I was talking to a Balinese friend who had three kids, and he said he was hoping for a fourth, just so he could complete the cycle! According to him, a family isn’t complete without a Ketut.
Additional names are added to this primary moniker; some are nicknames, and others are according to their social/financial status. Throw in a preface that denotes whether the person is a male or female, and somebody’s official name could be a long string of words (curiously devoid of a family name), the most important of which remains their birth-order-name.
Kite Flying is Serious Business
Raise your eyes skyward at any time in Bali, and you’ll likely see a kite (or 20).
Flying a kite isn’t just for kids; there are some adults who devote themselves to the art of kite flying in Bali. (And why not – it’s a great way to recapture the delights of childhood). In fact, entire villages get together to build enormous kites (some over 600 feet long) for festivals, which happen a few times a year.
The crafting and flying of kites is done with great intention and ritual, and has religious significance. In fact, kite flying is actually considered a form of worship, and involves tales of folklore about a shepherd boy who was the darling of Shiva. Colours usually include the “holy trinity” (red for Brahma, white for Vishnu, and black for Shiva), in addition to yellow (for the eight gods of eight directions). The shapes and designs of the kites are equally symbolic.
For normal everyday kite flying, it is usually launched and then tied to something, so the kite remains airborne for hours if not days. There are even ones with solar lights that sparkle at night. Other kites have special contraptions attached to create a buzzing sound.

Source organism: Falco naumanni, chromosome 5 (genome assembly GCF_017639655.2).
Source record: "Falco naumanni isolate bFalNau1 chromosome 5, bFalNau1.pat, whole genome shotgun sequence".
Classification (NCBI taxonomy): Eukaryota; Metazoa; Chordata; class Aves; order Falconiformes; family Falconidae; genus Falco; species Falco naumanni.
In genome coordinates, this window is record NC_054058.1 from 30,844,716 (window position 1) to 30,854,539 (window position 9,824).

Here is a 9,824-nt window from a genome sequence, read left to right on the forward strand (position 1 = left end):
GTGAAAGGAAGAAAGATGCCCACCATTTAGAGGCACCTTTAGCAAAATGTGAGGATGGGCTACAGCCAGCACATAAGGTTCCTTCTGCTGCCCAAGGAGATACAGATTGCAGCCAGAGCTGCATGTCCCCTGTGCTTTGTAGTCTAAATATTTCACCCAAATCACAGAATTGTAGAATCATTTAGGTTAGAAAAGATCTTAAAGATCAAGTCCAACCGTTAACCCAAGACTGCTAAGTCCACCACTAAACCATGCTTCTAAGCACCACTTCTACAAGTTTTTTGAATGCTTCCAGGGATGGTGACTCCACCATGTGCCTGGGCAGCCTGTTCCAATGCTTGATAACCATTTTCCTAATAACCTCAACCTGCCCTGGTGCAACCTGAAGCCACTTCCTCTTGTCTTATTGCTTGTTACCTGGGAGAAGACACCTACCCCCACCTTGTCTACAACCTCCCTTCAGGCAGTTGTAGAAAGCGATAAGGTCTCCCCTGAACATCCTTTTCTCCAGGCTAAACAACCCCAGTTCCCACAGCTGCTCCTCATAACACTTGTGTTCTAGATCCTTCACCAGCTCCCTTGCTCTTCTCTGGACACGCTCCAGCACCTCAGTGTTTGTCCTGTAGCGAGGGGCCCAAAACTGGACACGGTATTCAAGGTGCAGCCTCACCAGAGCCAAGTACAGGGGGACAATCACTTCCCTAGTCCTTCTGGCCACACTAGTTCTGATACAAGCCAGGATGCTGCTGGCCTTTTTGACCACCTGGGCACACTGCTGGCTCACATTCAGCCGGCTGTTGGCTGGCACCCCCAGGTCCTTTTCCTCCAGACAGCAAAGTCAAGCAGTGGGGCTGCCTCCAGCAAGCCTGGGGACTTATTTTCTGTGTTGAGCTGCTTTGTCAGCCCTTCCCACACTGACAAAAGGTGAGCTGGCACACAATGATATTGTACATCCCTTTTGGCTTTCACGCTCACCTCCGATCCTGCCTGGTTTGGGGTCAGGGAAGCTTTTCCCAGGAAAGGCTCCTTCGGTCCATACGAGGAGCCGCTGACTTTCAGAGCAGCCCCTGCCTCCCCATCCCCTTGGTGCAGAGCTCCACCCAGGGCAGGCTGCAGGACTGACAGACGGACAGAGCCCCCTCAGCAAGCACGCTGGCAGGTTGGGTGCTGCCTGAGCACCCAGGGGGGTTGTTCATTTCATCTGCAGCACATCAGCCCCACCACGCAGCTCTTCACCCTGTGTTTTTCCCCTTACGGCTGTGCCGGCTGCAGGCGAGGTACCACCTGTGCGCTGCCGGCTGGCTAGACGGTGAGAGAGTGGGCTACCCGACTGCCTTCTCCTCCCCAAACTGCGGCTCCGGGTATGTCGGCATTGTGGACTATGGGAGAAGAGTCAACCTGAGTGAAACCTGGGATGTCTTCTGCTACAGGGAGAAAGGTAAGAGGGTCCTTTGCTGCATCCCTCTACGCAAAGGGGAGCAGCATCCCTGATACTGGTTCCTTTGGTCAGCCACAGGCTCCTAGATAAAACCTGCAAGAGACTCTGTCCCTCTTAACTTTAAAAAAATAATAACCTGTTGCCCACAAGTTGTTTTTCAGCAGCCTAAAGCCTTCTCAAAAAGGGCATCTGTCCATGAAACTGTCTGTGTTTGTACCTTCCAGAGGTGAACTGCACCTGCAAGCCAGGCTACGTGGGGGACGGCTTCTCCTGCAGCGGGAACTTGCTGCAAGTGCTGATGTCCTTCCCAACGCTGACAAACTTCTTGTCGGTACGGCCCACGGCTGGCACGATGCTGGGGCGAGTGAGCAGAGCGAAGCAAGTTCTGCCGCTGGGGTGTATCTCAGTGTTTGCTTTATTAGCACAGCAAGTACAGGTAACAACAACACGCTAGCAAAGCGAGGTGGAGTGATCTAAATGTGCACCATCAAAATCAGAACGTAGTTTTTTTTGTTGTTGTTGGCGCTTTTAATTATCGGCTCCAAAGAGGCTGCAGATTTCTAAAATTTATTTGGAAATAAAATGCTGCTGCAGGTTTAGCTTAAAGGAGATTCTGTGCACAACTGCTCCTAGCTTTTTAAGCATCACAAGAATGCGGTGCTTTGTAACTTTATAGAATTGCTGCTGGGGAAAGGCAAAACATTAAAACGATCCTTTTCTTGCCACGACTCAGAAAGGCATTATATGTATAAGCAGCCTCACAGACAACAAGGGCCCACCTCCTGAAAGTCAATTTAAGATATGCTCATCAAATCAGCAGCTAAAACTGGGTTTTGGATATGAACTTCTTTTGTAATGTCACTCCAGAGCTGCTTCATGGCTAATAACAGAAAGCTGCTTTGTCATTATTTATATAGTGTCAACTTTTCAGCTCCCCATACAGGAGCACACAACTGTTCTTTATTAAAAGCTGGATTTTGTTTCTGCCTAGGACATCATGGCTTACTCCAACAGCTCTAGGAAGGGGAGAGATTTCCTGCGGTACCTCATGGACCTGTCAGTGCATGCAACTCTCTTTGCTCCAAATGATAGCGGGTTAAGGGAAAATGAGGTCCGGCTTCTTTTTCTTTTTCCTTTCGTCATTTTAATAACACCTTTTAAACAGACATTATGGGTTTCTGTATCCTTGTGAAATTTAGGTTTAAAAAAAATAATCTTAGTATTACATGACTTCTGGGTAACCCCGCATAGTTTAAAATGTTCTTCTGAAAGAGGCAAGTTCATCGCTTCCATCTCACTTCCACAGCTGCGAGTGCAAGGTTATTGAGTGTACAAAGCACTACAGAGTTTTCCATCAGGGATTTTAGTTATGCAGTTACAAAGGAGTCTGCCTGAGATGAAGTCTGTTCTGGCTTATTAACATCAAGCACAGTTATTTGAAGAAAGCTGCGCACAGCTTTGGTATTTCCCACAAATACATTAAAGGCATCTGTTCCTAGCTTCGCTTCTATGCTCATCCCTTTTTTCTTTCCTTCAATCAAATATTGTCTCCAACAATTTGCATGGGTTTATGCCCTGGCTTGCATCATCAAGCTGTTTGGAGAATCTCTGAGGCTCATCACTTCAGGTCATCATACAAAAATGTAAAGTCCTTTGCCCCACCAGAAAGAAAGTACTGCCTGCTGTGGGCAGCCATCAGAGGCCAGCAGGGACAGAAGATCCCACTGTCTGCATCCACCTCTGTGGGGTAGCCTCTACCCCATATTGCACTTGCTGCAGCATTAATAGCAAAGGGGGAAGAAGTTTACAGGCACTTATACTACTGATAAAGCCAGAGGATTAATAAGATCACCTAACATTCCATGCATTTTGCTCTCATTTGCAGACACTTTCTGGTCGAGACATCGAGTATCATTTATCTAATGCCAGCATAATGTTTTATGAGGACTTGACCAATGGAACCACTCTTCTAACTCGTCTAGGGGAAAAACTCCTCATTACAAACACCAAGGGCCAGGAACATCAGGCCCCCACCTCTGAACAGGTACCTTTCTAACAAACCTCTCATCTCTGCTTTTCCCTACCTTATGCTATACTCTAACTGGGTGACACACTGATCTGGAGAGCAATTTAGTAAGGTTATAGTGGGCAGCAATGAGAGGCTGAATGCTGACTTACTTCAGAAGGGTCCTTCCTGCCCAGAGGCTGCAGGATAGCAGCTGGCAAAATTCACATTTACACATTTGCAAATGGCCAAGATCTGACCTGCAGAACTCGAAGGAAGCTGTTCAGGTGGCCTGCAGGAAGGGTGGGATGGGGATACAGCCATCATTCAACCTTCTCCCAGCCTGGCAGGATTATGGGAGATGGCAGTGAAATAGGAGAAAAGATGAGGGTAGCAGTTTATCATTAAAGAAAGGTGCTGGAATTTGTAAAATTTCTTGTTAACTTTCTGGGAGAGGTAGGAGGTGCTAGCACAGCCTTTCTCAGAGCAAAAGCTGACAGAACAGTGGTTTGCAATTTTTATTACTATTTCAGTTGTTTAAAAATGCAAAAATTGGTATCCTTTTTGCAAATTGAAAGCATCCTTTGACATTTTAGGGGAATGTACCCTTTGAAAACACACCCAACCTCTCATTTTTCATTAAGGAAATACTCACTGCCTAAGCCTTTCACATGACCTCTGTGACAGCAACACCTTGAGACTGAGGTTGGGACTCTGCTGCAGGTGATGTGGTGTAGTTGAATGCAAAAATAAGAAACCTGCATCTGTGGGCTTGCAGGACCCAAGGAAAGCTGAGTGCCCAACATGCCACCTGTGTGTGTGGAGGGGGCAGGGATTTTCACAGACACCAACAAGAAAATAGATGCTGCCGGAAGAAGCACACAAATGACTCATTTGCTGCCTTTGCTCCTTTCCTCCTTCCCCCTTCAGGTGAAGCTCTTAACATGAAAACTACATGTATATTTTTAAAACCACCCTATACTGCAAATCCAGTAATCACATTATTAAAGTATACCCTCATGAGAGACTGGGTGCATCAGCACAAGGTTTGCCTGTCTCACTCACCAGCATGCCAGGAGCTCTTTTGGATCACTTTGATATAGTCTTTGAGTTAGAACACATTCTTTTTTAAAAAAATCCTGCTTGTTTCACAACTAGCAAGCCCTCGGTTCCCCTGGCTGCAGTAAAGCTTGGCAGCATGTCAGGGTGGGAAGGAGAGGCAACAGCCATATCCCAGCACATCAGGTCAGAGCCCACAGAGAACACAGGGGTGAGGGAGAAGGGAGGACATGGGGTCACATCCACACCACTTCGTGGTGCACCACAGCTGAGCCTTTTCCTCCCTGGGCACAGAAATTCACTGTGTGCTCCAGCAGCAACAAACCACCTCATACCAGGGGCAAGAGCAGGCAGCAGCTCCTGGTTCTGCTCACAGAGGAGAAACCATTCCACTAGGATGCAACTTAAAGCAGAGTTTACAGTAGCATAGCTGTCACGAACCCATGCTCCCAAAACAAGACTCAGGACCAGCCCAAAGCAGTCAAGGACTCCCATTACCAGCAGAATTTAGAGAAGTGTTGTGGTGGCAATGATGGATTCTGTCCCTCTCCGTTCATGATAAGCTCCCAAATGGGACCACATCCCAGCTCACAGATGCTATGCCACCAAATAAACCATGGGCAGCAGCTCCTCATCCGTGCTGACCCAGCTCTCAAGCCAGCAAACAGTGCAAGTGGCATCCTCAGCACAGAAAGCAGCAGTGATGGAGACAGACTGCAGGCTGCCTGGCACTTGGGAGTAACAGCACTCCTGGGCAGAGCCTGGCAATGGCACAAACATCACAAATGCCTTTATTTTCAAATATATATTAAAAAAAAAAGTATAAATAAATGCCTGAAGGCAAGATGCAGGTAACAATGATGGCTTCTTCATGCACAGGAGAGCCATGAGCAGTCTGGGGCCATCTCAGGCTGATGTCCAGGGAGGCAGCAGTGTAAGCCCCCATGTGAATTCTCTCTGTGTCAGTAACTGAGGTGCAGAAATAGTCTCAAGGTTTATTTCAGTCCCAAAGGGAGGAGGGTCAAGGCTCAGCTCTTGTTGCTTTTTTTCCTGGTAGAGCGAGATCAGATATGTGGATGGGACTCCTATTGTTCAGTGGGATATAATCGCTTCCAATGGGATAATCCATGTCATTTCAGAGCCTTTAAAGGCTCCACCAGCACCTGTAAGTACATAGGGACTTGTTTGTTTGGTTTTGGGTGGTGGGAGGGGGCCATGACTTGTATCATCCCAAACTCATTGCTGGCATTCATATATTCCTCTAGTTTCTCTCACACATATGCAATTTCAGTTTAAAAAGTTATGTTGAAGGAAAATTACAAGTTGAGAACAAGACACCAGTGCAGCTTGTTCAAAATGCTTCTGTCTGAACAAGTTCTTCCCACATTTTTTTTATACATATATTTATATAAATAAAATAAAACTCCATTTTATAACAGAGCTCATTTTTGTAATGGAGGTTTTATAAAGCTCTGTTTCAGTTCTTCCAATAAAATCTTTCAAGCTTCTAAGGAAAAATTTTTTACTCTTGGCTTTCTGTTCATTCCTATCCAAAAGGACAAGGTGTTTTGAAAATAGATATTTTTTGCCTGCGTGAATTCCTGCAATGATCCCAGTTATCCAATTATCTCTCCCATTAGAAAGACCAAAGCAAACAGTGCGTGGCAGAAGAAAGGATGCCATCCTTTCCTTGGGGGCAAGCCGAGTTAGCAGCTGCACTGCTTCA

Beautiful as the practice of kite flying in Bali is, it’s also a tad dangerous. Kites have been known to take out power lines, and land on roads causing traffic problems and accidents. Apparently there’s a law against flying a kite within a six-mile radius of the airport, but whenever I flew in or out of Bali I saw them in the air on both sides of the runway!
Note: this propensity towards kite flying brought memories of Grenada right back.
Big Budget? Small Budget? Bali Has You Covered
Bali is a strange place when it comes to traveling budgets. Want to rent a villa for $200/month? No problem. Want to rent a villa for $1,000/night? No problem. You can chose either, or anything in between.
Kuta is one of the strangest places of them all when it comes to budget; it’s known as a cheap winter-getaway destination for Aussies, complete with dive bars and tacky tourist shops. But it’s also known for some of the priciest resorts and shopping centres. (You might recall that there’s no love lost on Kuta for me: Visiting Kuta – aka What Was I Thinking?!)
Similar price discrepancies apply to restaurants. I tended to use the price of nasi goreng (the national dish – fried rice) as a barometer for how expensive a restaurant was. If it cost 40,000 ($3) or less, it was a local place. Any more, and I knew I was either in a tourist trap, or a place that features higher quality (possibly organic) ingredients.